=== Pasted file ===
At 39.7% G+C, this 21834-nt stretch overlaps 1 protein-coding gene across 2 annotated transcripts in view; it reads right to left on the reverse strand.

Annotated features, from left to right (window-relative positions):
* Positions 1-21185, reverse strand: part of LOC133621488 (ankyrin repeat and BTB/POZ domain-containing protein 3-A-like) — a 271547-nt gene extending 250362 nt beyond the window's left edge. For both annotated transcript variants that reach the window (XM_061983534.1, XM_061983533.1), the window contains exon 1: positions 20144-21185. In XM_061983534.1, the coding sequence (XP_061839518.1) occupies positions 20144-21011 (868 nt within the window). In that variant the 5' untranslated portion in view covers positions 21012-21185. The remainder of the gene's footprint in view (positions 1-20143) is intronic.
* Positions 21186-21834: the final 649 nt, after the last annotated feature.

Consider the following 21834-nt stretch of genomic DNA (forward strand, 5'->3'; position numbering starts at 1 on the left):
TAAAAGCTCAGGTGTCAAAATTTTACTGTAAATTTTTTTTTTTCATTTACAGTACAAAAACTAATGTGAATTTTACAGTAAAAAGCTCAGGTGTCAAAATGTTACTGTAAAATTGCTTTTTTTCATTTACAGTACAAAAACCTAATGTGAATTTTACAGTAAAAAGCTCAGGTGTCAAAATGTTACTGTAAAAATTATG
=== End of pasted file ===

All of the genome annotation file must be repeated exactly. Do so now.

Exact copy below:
At 39.7% G+C, this 21834-nt stretch overlaps 1 protein-coding gene across 2 annotated transcripts in view; it reads right to left on the reverse strand.

Annotated features, from left to right (window-relative positions):
* Positions 1-21185, reverse strand: part of LOC133621488 (ankyrin repeat and BTB/POZ domain-containing protein 3-A-like) — a 271547-nt gene extending 250362 nt beyond the window's left edge. For both annotated transcript variants that reach the window (XM_061983534.1, XM_061983533.1), the window contains exon 1: positions 20144-21185. In XM_061983534.1, the coding sequence (XP_061839518.1) occupies positions 20144-21011 (868 nt within the window). In that variant the 5' untranslated portion in view covers positions 21012-21185. The remainder of the gene's footprint in view (positions 1-20143) is intronic.
* Positions 21186-21834: the final 649 nt, after the last annotated feature.

Consider the following 21834-nt stretch of genomic DNA (forward strand, 5'->3'; position numbering starts at 1 on the left):
TAAAAGCTCAGGTGTCAAAATTTTACTGTAAATTTTTTTTTTTCATTTACAGTACAAAAACTAATGTGAATTTTACAGTAAAAAGCTCAGGTGTCAAAATGTTACTGTAAAATTGCTTTTTTTCATTTACAGTACAAAAACCTAATGTGAATTTTACAGTAAAAAGCTCAGGTGTCAAAATGTTACTGTAAAAATTATG